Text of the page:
A particular goal determines the direction we move in, but in order to achieve it, we need willingness, desire and interest. These three components together construe the motivation process. Let’s look at it in a different way: you can set various goals without being interested in achieving them. For example, our objective is to lose weight, but we’re not eager to stop eating lots of sweets. So what do we get from setting an objective if we don’t possess enough motivational energy to make it happen?

Tell the aim and the reason apart

However, it works also the other way round. If we didn’t set our aim, the motivation only doesn’t make any sense and it won’t get us anywhere. For instance, what if I’m motivated to do something cool and involving sport in South America (I’ll do something new!) but I don’t have an idea what is it and why would I do this.

In case of sport, majority of us aims at similar things: to lose weight, run a marathon, be fit again, look great in bikini. When we think about it, we see only the final result – us, arousing admiration during holidays, crossing the finishing line in a competition, etc.

Each of the above purposes has its hidden agenda – the reason why we actually want to achieve them. And the difference between the reason and the aim is huge! Above all, the aim answers the question: ‘What do I really want to achieve?’. The reason asks: ‘Why and what for do I want to achieve it?’. The reason of starting doing something is the essential thing at the beginning of the challenge, we must understand what drives our decision to change. Looking for reasons is looking for an answer to the question: ‘How does my life change after I achieve the aim?’.

In realizing sports (but not only!) goals, we need not only inspiration and incentive to act, but also disciplined motivation. Achieving a success is simply a sum of small steps made in overcoming excuses and the feeling of an award at the end of the road. This is the true reason of getting up and moving forward.

The process is not easy and demands holistic approach, so it’s good to remember about a few motivational tricks. I will present them to you using the example of me running in South America.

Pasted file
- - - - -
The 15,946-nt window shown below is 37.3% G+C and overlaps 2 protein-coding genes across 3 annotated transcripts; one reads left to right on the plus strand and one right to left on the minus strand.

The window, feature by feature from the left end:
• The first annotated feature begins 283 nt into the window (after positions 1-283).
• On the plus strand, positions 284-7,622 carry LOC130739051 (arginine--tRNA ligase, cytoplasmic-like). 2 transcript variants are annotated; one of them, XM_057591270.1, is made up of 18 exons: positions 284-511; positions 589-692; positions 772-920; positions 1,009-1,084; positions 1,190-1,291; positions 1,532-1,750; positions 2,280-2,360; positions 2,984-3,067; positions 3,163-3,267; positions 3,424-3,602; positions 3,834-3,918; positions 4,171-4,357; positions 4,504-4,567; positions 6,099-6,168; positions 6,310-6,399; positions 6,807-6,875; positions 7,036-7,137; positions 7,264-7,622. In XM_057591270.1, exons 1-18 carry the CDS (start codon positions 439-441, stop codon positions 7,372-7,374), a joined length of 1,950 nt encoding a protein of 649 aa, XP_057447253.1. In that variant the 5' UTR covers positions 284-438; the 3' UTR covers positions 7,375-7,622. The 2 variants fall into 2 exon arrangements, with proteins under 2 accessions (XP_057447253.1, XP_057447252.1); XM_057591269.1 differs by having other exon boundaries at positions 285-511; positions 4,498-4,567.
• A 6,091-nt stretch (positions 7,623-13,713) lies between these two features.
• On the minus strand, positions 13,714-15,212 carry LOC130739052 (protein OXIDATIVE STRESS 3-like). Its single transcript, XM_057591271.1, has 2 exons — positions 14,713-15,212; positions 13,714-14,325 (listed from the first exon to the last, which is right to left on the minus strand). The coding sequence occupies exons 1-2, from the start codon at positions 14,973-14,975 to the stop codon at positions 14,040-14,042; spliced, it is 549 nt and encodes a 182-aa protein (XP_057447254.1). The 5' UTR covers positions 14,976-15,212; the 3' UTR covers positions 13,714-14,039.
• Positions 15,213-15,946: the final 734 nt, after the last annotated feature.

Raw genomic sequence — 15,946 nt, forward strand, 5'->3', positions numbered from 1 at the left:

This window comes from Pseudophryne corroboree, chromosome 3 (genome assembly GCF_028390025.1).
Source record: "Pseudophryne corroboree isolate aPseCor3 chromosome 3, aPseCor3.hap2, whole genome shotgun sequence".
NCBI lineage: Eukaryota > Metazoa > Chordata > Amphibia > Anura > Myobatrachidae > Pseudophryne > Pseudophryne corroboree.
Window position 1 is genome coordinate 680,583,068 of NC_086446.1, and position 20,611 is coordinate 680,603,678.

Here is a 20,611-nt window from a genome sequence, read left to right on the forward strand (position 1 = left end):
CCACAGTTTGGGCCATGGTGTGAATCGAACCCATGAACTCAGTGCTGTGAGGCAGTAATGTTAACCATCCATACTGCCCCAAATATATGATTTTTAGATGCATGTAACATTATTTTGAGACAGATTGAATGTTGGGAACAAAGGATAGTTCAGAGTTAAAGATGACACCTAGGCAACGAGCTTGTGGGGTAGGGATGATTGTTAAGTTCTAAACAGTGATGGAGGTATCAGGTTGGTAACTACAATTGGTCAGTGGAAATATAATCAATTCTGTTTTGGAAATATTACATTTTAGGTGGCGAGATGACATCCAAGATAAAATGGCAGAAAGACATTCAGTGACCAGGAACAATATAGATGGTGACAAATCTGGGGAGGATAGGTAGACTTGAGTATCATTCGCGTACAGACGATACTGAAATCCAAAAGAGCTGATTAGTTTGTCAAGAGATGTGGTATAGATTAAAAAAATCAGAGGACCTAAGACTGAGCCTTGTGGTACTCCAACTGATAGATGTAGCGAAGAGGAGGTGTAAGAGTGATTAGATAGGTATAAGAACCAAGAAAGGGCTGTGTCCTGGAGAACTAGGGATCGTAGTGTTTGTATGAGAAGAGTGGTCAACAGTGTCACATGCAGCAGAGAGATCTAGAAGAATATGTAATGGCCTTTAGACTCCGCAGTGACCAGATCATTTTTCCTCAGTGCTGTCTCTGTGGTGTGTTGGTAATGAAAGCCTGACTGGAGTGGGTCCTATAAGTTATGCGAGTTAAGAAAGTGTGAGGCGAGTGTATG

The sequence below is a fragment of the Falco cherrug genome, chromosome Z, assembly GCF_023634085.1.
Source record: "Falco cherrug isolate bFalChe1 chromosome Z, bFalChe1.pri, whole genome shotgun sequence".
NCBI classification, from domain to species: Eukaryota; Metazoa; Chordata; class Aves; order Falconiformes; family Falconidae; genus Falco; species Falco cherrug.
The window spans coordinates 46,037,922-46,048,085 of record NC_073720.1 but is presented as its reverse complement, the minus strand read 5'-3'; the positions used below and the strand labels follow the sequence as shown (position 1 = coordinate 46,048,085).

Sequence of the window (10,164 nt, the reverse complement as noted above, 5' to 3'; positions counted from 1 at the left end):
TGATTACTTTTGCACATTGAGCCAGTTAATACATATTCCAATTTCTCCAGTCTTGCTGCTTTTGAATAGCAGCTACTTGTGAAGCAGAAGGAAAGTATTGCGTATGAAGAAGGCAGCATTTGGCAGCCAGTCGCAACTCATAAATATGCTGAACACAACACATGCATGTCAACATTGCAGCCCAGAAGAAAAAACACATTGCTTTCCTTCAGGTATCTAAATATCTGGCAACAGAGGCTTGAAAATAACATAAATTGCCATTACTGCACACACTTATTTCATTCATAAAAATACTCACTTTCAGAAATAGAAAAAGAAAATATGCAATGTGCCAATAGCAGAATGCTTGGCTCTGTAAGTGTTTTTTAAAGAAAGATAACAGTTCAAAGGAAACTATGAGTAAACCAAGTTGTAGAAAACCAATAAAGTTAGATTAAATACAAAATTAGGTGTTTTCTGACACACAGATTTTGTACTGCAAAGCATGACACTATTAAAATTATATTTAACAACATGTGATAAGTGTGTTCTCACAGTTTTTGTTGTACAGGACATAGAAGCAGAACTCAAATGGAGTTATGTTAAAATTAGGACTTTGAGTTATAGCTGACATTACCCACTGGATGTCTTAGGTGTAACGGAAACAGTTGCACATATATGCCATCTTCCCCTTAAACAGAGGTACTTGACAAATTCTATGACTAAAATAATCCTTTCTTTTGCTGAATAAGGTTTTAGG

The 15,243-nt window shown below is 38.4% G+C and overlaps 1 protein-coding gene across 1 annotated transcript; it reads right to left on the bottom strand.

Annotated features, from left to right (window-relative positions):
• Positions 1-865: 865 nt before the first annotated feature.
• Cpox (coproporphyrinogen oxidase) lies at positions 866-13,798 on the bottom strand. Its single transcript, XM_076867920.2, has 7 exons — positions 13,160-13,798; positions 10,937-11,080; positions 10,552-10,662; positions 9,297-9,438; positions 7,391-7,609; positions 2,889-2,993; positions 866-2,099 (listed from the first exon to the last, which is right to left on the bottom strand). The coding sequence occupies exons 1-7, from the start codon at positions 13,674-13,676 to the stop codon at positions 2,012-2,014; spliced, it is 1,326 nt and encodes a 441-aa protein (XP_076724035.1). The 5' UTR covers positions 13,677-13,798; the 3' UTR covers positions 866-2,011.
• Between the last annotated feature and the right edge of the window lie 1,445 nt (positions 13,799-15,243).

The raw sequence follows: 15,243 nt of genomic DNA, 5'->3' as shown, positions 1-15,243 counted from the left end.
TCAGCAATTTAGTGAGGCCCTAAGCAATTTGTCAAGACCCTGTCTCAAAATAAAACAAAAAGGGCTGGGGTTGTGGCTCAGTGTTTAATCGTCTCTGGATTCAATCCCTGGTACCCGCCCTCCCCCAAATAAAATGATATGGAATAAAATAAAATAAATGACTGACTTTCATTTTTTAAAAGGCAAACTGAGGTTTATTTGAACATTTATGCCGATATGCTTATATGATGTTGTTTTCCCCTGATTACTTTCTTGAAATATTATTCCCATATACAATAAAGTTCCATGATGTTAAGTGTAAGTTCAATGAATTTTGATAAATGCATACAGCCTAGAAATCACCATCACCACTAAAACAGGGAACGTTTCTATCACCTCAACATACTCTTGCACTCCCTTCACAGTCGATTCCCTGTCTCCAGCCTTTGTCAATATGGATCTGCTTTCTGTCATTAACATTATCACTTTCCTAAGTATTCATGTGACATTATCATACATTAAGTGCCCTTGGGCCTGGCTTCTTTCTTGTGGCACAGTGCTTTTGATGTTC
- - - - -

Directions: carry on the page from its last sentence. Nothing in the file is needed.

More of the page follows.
1. What is really the reason of what you do?

 Analyze what stands behind your action. Why did you decide to devote one hour of your life four times a week on training? Is it really the need to look stunning on the beach this holidays? Maybe the reason is more profound? Do you want to impress anyone in particular? To wow someone? Feel competent? Consider, if the way of doing it is suitable for you. If, for instance, you’re doing something not as much for you as for other people, you motivation can drop down with the passage of time and you won’t achieve what you planned. Research shows that aims set by ourselves are more motivating than aims set by others. The reason I took up my running challenge in South America was to learn if my organism is strong enough to manage trekking in new, unknown conditions. I haven’t set up a challenge like this for a long time and it was my chance to do it.

Running in the jungle in Brasil, where you try to be faster than mosquitos are :) Iguazu Falls

2. There’s no such thing as better opportunity

There’s one thing about the motivation: the more you think it through, the less it appeals to you. If I wonder too much how it will be to run, whether or not I will make it, will it rain, I discourage myself and many ‘buts’ pop into my head. The worst thing to do then is to convince yourself that something is too hard, so maybe it’s not the best moment to do it. It’d be better to run in the park, not on the street, in 20oC, not 7oC, having a day off, not being exhausted after work, etc. I’m afraid there’s no better moment than now. IT IS GOOD. For me, it actually was, since I might not run in South America spots again. And I would kick myself for not experiencing that.